We booked ahead and were met with the industrial light of the establishment’s shop-front sign, the stark brightness of which jarred somewhat with the warm restaurant interior. Greeted warmly we were welcomed inside, where the rich décor soothed our senses. Having arrived early we were offered a seat by the bar in ruby-red armchairs beside an exotic wrought-iron arch; an intricate gateway to India.
I ordered an Indian beer (When in Rome!) and when the waiter enquired “large or small?” I opted for small. “Small now, next one large”, he proclaimed, grinning widely. OMG, did this man know me? I hesitated momentarily then laughed, realising this must be one of his tried and tested icebreakers. It worked.
We finished our drinks and were seated inside. It was a weeknight, but the place was buzzing with chatter and almost full.
The atmosphere was lively, which made the background music barely audible, but the mood was jovial and relaxed. It took a little time for our second round of drinks to arrive, but the authentic warmth of the waiting staff took some of the edge off the wait.
Time to order. We told our waiter we’d like to try the vegan options. He took care to ensure we understood the difference between the vegetarian, vegan and gluten-free options. When he realised we were ordering ALL of the vegan dishes, he was quick to point out that this was a lot of food for our small group. While we appreciated this courtesy, we completely ignored his advice, only to order enough to induce a food coma in about four or five people.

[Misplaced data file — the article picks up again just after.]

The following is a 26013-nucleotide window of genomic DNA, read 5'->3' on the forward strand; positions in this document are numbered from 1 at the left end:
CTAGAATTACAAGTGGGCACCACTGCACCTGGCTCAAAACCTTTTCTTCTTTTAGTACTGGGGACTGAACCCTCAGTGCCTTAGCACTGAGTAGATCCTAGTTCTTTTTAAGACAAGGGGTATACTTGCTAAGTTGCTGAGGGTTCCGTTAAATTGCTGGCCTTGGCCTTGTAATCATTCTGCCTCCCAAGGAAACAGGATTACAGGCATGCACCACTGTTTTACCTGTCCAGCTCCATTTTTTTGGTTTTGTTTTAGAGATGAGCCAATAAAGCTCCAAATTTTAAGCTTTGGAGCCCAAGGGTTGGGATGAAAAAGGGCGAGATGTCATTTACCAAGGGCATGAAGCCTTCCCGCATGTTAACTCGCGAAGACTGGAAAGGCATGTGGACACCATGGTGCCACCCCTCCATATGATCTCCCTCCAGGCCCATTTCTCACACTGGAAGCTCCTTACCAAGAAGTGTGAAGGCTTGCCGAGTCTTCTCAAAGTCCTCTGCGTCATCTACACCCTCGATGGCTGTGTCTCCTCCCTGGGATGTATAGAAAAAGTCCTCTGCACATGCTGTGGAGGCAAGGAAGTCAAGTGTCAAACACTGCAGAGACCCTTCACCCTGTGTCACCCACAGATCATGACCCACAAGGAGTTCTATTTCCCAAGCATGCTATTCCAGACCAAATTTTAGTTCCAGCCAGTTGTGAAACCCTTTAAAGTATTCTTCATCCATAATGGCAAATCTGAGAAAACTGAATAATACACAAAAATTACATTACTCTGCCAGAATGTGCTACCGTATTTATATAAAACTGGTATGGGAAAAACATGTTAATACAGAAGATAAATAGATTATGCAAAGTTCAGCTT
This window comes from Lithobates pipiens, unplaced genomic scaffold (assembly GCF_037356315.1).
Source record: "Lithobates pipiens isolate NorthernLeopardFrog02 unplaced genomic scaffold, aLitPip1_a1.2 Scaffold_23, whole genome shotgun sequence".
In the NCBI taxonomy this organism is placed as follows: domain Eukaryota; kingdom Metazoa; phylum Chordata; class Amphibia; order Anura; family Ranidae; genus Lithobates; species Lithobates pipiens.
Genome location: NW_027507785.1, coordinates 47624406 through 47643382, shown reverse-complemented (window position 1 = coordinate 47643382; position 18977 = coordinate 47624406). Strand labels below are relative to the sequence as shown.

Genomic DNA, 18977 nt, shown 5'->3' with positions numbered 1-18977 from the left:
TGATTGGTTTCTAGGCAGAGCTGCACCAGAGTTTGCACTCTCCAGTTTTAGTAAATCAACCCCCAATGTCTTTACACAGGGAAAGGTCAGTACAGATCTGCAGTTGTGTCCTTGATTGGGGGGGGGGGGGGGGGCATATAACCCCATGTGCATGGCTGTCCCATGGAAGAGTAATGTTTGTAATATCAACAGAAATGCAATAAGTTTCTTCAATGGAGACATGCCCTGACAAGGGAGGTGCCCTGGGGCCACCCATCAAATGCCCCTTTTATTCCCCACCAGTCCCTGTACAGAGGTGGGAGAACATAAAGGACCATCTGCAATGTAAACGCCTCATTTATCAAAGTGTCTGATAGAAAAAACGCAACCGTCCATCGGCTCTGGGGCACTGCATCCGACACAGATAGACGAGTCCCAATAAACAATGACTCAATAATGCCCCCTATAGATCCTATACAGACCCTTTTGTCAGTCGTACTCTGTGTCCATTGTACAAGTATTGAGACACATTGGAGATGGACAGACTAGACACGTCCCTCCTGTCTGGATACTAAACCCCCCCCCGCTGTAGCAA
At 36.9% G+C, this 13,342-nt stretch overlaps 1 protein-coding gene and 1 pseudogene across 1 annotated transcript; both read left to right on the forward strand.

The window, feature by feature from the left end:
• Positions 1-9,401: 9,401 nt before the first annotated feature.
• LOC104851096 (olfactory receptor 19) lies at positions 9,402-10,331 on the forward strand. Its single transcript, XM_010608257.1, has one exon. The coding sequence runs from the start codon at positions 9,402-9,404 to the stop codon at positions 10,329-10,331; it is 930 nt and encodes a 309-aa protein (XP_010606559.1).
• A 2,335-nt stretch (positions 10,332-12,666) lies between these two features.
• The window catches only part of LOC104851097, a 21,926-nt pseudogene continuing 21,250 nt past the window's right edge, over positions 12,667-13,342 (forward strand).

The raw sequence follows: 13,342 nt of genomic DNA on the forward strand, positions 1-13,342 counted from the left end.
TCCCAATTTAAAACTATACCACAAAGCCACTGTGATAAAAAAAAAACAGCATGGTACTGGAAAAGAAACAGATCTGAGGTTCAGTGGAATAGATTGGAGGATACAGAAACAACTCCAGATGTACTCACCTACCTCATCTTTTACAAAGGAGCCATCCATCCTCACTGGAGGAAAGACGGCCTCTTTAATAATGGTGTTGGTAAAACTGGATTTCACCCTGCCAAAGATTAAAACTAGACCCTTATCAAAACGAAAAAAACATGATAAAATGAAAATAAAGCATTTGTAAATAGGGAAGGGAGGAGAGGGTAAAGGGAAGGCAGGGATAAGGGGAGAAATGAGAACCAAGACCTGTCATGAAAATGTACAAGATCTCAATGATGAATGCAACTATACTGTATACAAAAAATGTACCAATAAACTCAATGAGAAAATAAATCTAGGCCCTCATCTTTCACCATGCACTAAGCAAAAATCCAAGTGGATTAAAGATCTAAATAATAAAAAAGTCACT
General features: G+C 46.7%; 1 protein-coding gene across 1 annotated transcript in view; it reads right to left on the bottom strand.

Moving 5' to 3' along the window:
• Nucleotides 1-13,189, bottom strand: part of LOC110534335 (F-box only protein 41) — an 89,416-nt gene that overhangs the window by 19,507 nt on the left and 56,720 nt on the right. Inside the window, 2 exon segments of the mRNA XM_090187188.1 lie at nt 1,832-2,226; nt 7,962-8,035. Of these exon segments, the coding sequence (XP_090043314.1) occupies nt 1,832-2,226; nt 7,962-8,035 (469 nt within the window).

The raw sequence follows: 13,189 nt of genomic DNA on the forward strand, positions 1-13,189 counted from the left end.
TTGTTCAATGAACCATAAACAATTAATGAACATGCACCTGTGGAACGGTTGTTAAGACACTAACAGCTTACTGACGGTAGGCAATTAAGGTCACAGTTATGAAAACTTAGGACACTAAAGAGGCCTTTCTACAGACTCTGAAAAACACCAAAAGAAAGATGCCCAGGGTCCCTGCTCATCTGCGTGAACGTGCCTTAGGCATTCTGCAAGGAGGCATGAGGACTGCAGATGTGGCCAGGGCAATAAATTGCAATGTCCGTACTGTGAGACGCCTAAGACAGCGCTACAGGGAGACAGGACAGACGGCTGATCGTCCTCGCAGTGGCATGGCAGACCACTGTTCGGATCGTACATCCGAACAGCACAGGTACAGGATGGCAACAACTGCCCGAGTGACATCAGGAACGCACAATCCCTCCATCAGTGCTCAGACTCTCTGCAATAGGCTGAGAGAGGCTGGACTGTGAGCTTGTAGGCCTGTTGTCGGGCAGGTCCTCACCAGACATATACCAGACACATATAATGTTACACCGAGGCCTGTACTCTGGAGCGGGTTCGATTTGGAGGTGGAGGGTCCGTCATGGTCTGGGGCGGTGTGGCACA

The waiter asked how spicy we wanted our dishes on a scale of one to 10, to which we responded with a five. This ‘spice-factor’ of five was applied to each and every item we ordered, to customise each freshly-made dish to our chosen hotness. How clever. Perhaps other Indian restaurants might consider asking this obvious question, so each dish is available to everyone, despite their tolerance for spice. Also, if you ask for a five, that’s exactly what you’ll get. I liked this ‘take no chances’ approach to customer service and the food was spiced to perfection.